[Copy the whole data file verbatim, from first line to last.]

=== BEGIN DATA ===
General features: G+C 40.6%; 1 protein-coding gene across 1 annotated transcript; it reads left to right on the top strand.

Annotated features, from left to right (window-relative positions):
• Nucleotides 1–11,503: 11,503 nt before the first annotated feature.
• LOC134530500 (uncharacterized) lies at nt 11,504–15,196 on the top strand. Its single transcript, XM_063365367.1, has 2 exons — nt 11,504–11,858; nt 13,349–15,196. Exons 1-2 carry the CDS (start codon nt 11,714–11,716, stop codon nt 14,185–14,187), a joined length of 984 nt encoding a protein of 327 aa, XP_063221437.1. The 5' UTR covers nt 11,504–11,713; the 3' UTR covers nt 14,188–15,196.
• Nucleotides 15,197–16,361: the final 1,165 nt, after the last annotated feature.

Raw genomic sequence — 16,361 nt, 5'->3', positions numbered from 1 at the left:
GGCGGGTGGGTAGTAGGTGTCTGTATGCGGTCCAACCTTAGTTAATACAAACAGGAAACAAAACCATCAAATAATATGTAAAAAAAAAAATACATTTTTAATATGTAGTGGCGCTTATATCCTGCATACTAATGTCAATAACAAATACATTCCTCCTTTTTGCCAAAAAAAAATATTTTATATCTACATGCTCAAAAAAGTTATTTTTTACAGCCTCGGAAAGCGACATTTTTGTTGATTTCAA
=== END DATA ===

General features: G+C 40.6%; 1 protein-coding gene across 1 annotated transcript; it reads left to right on the top strand.

Annotated features, from left to right (window-relative positions):
• Nucleotides 1–11,503: 11,503 nt before the first annotated feature.
• LOC134530500 (uncharacterized) lies at nt 11,504–15,196 on the top strand. Its single transcript, XM_063365367.1, has 2 exons — nt 11,504–11,858; nt 13,349–15,196. Exons 1-2 carry the CDS (start codon nt 11,714–11,716, stop codon nt 14,185–14,187), a joined length of 984 nt encoding a protein of 327 aa, XP_063221437.1. The 5' UTR covers nt 11,504–11,713; the 3' UTR covers nt 14,188–15,196.
• Nucleotides 15,197–16,361: the final 1,165 nt, after the last annotated feature.

Raw genomic sequence — 16,361 nt, 5'->3', positions numbered from 1 at the left:
GGCGGGTGGGTAGTAGGTGTCTGTATGCGGTCCAACCTTAGTTAATACAAACAGGAAACAAAACCATCAAATAATATGTAAAAAAAAAAATACATTTTTAATATGTAGTGGCGCTTATATCCTGCATACTAATGTCAATAACAAATACATTCCTCCTTTTTGCCAAAAAAAAATATTTTATATCTACATGCTCAAAAAAGTTATTTTTTACAGCCTCGGAAAGCGACATTTTTGTTGATTTCAA